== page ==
«This seems quite acceptable,» Ghnal Dhango said. «In fact, proposal number three will add considerably to the appeal of the performance. See what you think.» She passed the document to her husband. Instead of a mock-combat the decision had been made to perform an air show, an addition to the already-scheduled festivities in honor of an enkheil holiday Peters never fully understood the meaning of.

Khrog Dhakgo took the paper, scanned it. «Nnh. Yes. A memorial to fallen comrades, yes… I like it.»

«Good,» said Peters, and leaned forward. «I’ll have Deela inform Commander Bolton that you approve. We can confer later to settle the final details.»

Ghnal nodded. «I’ll pass this on to my staff. They’ll flesh out a more complete scheme, which you can send to your people for review. It will be before you in plenty of time for any objections or counter-proposals.»

«Good,» Peters said again. «Except that you should give it to Dzheenis, who will take it to your assistants. They can be working on it while we have dinner.»

«I like that idea,» Khrog put in.

«It’s about time for me, too,» Ghnal agreed. «Where shall we eat? In the same food room where we spoke before?»

«You’re invited to my quarters.» Peters flushed a little and grinned. «Yes, I have separate quarters now, and a family I’d like you to meet.»

«It was obvious from the beginning that you’d begun to rise to your potential,» Ghnal noted. «The last time you were here we chatted in the food room, and you got in trouble for it, if I recall.» She smiled and gestured at the office. «This is a remarkably different environment.»

«I note that you give the statue pride of place,» Khrog said, and looked at the figure. «It’s a great compliment to us.»

«Not at all. It’s a lovely piece; I enjoy looking at it… So, will you have dinner with us? I warn you, it’s likely to be something of a mob scene.»

Ghnal grinned. «We’re used to family dinners. Yes, by all means.»

«Then let’s go. I’m hungry, too.» Peters gestured. «You can give the documents to Dzheenis on the way out.»

Ghnal Dhango paused outside Peters’s quarters to read the sign. The movable strip displayed the word “English”; Peters slipped it out of its holder, reversed it to «Trade», and set it back into position. «There,» he said. «It’s out of order, but you are special guests.»

«Don’t disarrange your schedule on our account,» Ghnal said as he ushered them in.

«It’s no great burden. Ah. Here are Ander and Alper.» The two women molded themselves against him, their figures showing the effects of events four months before, and he put his arms around them and let out a sighing breath. «Ghnal, Khrog, here are Alper Gor and Ander Korwits, my mates, if so pallid a word can be used. Ander, Alper, I present Khrog Dhakgo and Ghnal Dhango. They are the proprietors of the troop of enkheil Combat Dancers the ship operators will be working with.»

Ander and Alper nodded and murmured polite greetings. The two enkheil bowed slightly and performed their half-spread and pop of wings. «This is a story we have to hear,» Khrog Dhakgo said in amusement.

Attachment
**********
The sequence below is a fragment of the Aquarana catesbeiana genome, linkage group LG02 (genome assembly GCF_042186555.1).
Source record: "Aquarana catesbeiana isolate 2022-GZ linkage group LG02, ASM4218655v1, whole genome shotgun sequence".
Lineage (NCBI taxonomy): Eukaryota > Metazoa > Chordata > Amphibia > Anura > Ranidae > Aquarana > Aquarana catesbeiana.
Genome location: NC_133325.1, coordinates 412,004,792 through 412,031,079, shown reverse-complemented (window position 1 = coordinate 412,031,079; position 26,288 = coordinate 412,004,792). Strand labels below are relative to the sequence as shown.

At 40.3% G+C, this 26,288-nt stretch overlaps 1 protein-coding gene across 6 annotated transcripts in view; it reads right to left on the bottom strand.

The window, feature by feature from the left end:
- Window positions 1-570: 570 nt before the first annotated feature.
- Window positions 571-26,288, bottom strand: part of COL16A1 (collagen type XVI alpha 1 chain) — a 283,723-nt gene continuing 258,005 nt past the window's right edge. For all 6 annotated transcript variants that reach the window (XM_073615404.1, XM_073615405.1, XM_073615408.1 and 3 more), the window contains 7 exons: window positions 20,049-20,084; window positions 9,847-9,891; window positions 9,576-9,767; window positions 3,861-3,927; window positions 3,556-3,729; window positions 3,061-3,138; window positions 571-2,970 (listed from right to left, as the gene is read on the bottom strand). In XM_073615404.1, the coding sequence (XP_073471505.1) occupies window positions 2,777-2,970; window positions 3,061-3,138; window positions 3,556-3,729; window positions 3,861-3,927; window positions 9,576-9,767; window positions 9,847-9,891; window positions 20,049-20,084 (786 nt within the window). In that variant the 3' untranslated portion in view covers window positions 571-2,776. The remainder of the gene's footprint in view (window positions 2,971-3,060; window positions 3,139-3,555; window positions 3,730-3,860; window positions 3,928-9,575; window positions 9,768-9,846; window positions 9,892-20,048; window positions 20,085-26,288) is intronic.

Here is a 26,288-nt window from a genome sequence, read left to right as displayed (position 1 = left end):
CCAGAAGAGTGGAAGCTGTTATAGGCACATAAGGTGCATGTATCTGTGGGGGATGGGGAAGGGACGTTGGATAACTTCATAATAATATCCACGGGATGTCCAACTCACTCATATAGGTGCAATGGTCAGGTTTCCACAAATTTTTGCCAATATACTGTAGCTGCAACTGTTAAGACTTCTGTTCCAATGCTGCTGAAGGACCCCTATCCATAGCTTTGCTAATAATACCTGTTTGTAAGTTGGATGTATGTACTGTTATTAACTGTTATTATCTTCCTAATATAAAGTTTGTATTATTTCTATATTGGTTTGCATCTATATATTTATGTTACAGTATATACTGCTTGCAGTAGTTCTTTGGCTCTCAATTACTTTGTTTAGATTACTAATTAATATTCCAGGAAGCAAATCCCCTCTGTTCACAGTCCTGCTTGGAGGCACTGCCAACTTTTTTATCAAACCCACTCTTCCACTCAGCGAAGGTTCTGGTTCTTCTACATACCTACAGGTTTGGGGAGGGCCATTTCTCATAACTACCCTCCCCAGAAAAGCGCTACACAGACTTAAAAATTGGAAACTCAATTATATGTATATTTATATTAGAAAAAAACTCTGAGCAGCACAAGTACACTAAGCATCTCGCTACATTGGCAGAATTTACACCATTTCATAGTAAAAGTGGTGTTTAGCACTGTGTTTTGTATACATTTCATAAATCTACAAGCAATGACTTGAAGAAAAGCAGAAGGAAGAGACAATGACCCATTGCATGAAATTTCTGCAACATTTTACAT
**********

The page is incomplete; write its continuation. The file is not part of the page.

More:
«It’s not one I tell very often,» Peters told them with a grimace. «Everyone here has heard it often enough to be bored by it.»

Alper gave him a flashing glance, then looked from Peters to their guests and back. «They’re the ones who gave you the statue, aren’t they?»

«Yes. I hope you’ll make them welcome,» Peters told the girls. «Our previous association was brief but cordial, and I hope to extend it.»

«Which reminds me,» Khrog noted. «When we met before, we invited you to our home, and I think it a marvelous idea to renew the invitation. Sitting in lawn chairs beside the lake, with a drink in hand and no one but ourselves present, you won’t have any excuse not to tell stories.»

«Excellent notion,» Ghnal agreed. «Bring your whole group. Five of you, you said? We can easily accommodate everyone, and we can sit by the lake and watch the show as you tell the story. The weather is forecast to be lovely, and the show should be spectacular.»

Peters nodded and smiled. «That sounds ideal to me, but we’ll have to wait until Dzheenis and Khurs come in to know if I’ll be dispensable for long enough. Ander, Alper, what’s your opinion? You expressed an interest in experiencing a planetary surface, and here is a way to do so in comfort.»

The two women exchanged looks. «Let us think about it for a short while,» Ander said. «Considered coldly, without the intense emotional background, the idea makes me somewhat nervous.»

«When we get to Earth we’ll surely have to go Down, to meet John’s other family,» Alper pointed out. «This would serve as a sort of introduction to the idea.»

«More new experiences,» Ander noted. «You’re right, Alper. Ghnal Dhango, Khrog Dhakgo, thank you for the invitation. We hope you won’t take our natural trepidation as a reflection on your hospitality.»

The door latch worked, and Khurs entered. «Hello,» she said to the group in general. «Dzheenis will be down shortly; he is conferring with the enkheil.»

«Good,» said Peters. «Enough of that; no business at dinner. Ghnal, Khrog, you have already met Dzheenis; Khurs is also part of our group.»

* * *

In the end they all went down to the surface of Keelisika. They sat, as promised, in lawn chairs by the lake, which proved to have the major city of Keelisika on the other side, and had front-row seats for both the air show and the fireworks that followed.

The “missing man” formation met Khrog Dhakgo’s unmitigated approval, and when the Dancers copied it he was ecstatic. «Yes!» he almost shouted. «An absolutely beautiful bit… What are they doing?»

The two ships, one human, one enkheil, that had left the finger-fives as the “missing man” had come together and were flying side by side, approaching the main thrust of the formation at a sharp angle. When they reached the center of the lake they turned upward, and spiraled slowly around one another as they climbed in a gentle pas de deux that couldn’t have been performed with reaction engines and continued until they were out of sight in the clear blue sky. «That’s beautiful,» Khrog exulted. «It’ll be worth teaching the other companies the maneuver just to be able to do that at the end. Whoever thought of that gets a bonus, Ghnal. A big one.»